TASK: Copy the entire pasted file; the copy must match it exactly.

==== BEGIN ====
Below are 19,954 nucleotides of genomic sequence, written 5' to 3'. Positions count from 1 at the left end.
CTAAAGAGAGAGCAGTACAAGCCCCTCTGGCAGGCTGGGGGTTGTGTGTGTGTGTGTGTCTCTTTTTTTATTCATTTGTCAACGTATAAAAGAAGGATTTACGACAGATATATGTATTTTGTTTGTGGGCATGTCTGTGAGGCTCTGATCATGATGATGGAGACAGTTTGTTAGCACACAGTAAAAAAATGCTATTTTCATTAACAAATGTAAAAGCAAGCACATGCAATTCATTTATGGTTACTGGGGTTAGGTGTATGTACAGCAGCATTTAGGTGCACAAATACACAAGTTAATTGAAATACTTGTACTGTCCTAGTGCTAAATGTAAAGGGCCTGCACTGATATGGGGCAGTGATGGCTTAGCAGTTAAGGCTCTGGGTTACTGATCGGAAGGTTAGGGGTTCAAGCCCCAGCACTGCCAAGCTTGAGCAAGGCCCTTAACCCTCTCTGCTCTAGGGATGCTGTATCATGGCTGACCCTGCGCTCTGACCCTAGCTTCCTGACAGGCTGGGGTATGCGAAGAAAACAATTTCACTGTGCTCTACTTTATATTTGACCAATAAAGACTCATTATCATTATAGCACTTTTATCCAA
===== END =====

Below are 19,954 nucleotides of genomic sequence, written 5' to 3'. Positions count from 1 at the left end.
CTAAAGAGAGAGCAGTACAAGCCCCTCTGGCAGGCTGGGGGTTGTGTGTGTGTGTGTGTCTCTTTTTTTATTCATTTGTCAACGTATAAAAGAAGGATTTACGACAGATATATGTATTTTGTTTGTGGGCATGTCTGTGAGGCTCTGATCATGATGATGGAGACAGTTTGTTAGCACACAGTAAAAAAATGCTATTTTCATTAACAAATGTAAAAGCAAGCACATGCAATTCATTTATGGTTACTGGGGTTAGGTGTATGTACAGCAGCATTTAGGTGCACAAATACACAAGTTAATTGAAATACTTGTACTGTCCTAGTGCTAAATGTAAAGGGCCTGCACTGATATGGGGCAGTGATGGCTTAGCAGTTAAGGCTCTGGGTTACTGATCGGAAGGTTAGGGGTTCAAGCCCCAGCACTGCCAAGCTTGAGCAAGGCCCTTAACCCTCTCTGCTCTAGGGATGCTGTATCATGGCTGACCCTGCGCTCTGACCCTAGCTTCCTGACAGGCTGGGGTATGCGAAGAAAACAATTTCACTGTGCTCTACTTTATATTTGACCAATAAAGACTCATTATCATTATAGCACTTTTATCCAA